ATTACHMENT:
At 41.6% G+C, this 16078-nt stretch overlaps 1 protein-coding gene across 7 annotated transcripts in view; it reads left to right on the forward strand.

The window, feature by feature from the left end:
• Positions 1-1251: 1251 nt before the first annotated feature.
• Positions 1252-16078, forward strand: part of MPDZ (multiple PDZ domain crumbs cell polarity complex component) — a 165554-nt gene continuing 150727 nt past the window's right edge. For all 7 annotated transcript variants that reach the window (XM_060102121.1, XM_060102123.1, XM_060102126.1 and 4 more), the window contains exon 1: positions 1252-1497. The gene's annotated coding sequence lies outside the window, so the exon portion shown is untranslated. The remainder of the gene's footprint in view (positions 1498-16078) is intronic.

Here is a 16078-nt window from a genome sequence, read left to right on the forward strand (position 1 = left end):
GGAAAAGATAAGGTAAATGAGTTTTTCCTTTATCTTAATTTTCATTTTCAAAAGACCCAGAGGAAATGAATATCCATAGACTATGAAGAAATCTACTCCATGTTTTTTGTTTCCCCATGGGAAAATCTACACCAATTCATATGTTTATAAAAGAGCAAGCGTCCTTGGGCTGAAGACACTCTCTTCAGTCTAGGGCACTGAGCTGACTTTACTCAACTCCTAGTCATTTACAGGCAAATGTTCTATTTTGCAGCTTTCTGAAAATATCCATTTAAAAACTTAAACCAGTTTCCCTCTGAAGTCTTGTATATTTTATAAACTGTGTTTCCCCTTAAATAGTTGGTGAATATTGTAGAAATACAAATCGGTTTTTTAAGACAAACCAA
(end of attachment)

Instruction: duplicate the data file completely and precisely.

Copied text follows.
At 41.6% G+C, this 16078-nt stretch overlaps 1 protein-coding gene across 7 annotated transcripts in view; it reads left to right on the forward strand.

The window, feature by feature from the left end:
• Positions 1-1251: 1251 nt before the first annotated feature.
• Positions 1252-16078, forward strand: part of MPDZ (multiple PDZ domain crumbs cell polarity complex component) — a 165554-nt gene continuing 150727 nt past the window's right edge. For all 7 annotated transcript variants that reach the window (XM_060102121.1, XM_060102123.1, XM_060102126.1 and 4 more), the window contains exon 1: positions 1252-1497. The gene's annotated coding sequence lies outside the window, so the exon portion shown is untranslated. The remainder of the gene's footprint in view (positions 1498-16078) is intronic.

Here is a 16078-nt window from a genome sequence, read left to right on the forward strand (position 1 = left end):
GGAAAAGATAAGGTAAATGAGTTTTTCCTTTATCTTAATTTTCATTTTCAAAAGACCCAGAGGAAATGAATATCCATAGACTATGAAGAAATCTACTCCATGTTTTTTGTTTCCCCATGGGAAAATCTACACCAATTCATATGTTTATAAAAGAGCAAGCGTCCTTGGGCTGAAGACACTCTCTTCAGTCTAGGGCACTGAGCTGACTTTACTCAACTCCTAGTCATTTACAGGCAAATGTTCTATTTTGCAGCTTTCTGAAAATATCCATTTAAAAACTTAAACCAGTTTCCCTCTGAAGTCTTGTATATTTTATAAACTGTGTTTCCCCTTAAATAGTTGGTGAATATTGTAGAAATACAAATCGGTTTTTTAAGACAAACCAA